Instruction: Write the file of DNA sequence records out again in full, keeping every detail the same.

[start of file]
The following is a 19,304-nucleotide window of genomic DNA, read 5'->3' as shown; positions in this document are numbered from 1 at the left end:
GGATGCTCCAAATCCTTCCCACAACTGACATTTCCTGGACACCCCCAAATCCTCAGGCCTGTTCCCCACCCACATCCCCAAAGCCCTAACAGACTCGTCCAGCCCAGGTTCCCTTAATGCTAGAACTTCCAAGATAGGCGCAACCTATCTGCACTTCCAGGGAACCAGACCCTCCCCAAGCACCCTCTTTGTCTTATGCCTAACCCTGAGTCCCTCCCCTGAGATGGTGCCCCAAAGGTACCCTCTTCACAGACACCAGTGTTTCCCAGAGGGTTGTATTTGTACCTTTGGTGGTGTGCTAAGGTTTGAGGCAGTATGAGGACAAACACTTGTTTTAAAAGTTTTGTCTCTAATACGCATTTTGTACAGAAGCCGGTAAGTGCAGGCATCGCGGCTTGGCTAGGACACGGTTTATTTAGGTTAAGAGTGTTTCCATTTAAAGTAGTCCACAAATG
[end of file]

The following is a 19,304-nucleotide window of genomic DNA, read 5'->3' as shown; positions in this document are numbered from 1 at the left end:
GGATGCTCCAAATCCTTCCCACAACTGACATTTCCTGGACACCCCCAAATCCTCAGGCCTGTTCCCCACCCACATCCCCAAAGCCCTAACAGACTCGTCCAGCCCAGGTTCCCTTAATGCTAGAACTTCCAAGATAGGCGCAACCTATCTGCACTTCCAGGGAACCAGACCCTCCCCAAGCACCCTCTTTGTCTTATGCCTAACCCTGAGTCCCTCCCCTGAGATGGTGCCCCAAAGGTACCCTCTTCACAGACACCAGTGTTTCCCAGAGGGTTGTATTTGTACCTTTGGTGGTGTGCTAAGGTTTGAGGCAGTATGAGGACAAACACTTGTTTTAAAAGTTTTGTCTCTAATACGCATTTTGTACAGAAGCCGGTAAGTGCAGGCATCGCGGCTTGGCTAGGACACGGTTTATTTAGGTTAAGAGTGTTTCCATTTAAAGTAGTCCACAAATG